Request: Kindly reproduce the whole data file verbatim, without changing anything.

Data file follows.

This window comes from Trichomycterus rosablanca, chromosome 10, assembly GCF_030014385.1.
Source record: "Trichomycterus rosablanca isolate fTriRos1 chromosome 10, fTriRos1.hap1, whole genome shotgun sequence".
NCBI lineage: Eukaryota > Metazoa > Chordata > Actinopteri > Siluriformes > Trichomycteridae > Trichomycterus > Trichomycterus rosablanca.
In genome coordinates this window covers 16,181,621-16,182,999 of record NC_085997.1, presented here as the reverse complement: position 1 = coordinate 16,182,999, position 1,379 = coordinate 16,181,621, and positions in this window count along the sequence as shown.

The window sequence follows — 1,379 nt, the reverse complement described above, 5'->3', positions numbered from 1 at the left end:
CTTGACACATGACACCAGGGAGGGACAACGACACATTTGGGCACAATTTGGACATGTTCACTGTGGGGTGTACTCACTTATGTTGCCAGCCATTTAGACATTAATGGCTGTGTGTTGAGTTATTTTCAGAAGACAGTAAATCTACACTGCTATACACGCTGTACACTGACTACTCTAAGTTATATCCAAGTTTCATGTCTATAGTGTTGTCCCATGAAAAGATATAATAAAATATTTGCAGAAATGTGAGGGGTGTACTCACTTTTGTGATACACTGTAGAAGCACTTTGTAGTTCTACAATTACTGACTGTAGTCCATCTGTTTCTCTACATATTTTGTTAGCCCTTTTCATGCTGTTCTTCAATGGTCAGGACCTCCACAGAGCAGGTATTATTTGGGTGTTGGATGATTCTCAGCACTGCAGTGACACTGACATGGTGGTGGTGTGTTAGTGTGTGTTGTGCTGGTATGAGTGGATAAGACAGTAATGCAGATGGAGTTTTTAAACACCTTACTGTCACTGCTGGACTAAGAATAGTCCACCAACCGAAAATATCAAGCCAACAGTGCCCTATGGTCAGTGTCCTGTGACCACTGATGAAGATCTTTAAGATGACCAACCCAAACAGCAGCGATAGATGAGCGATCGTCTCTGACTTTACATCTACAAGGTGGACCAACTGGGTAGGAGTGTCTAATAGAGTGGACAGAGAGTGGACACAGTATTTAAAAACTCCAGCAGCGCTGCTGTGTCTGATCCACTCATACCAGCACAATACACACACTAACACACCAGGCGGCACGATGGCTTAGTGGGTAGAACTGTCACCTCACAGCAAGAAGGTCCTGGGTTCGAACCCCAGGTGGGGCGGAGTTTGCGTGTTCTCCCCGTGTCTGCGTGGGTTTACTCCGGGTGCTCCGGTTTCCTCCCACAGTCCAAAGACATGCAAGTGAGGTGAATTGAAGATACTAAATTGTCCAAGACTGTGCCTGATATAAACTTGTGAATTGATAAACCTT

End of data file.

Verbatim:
This window comes from Trichomycterus rosablanca, chromosome 10, assembly GCF_030014385.1.
Source record: "Trichomycterus rosablanca isolate fTriRos1 chromosome 10, fTriRos1.hap1, whole genome shotgun sequence".
NCBI lineage: Eukaryota > Metazoa > Chordata > Actinopteri > Siluriformes > Trichomycteridae > Trichomycterus > Trichomycterus rosablanca.
In genome coordinates this window covers 16,181,621-16,182,999 of record NC_085997.1, presented here as the reverse complement: position 1 = coordinate 16,182,999, position 1,379 = coordinate 16,181,621, and positions in this window count along the sequence as shown.

The window sequence follows — 1,379 nt, the reverse complement described above, 5'->3', positions numbered from 1 at the left end:
CTTGACACATGACACCAGGGAGGGACAACGACACATTTGGGCACAATTTGGACATGTTCACTGTGGGGTGTACTCACTTATGTTGCCAGCCATTTAGACATTAATGGCTGTGTGTTGAGTTATTTTCAGAAGACAGTAAATCTACACTGCTATACACGCTGTACACTGACTACTCTAAGTTATATCCAAGTTTCATGTCTATAGTGTTGTCCCATGAAAAGATATAATAAAATATTTGCAGAAATGTGAGGGGTGTACTCACTTTTGTGATACACTGTAGAAGCACTTTGTAGTTCTACAATTACTGACTGTAGTCCATCTGTTTCTCTACATATTTTGTTAGCCCTTTTCATGCTGTTCTTCAATGGTCAGGACCTCCACAGAGCAGGTATTATTTGGGTGTTGGATGATTCTCAGCACTGCAGTGACACTGACATGGTGGTGGTGTGTTAGTGTGTGTTGTGCTGGTATGAGTGGATAAGACAGTAATGCAGATGGAGTTTTTAAACACCTTACTGTCACTGCTGGACTAAGAATAGTCCACCAACCGAAAATATCAAGCCAACAGTGCCCTATGGTCAGTGTCCTGTGACCACTGATGAAGATCTTTAAGATGACCAACCCAAACAGCAGCGATAGATGAGCGATCGTCTCTGACTTTACATCTACAAGGTGGACCAACTGGGTAGGAGTGTCTAATAGAGTGGACAGAGAGTGGACACAGTATTTAAAAACTCCAGCAGCGCTGCTGTGTCTGATCCACTCATACCAGCACAATACACACACTAACACACCAGGCGGCACGATGGCTTAGTGGGTAGAACTGTCACCTCACAGCAAGAAGGTCCTGGGTTCGAACCCCAGGTGGGGCGGAGTTTGCGTGTTCTCCCCGTGTCTGCGTGGGTTTACTCCGGGTGCTCCGGTTTCCTCCCACAGTCCAAAGACATGCAAGTGAGGTGAATTGAAGATACTAAATTGTCCAAGACTGTGCCTGATATAAACTTGTGAATTGATAAACCTT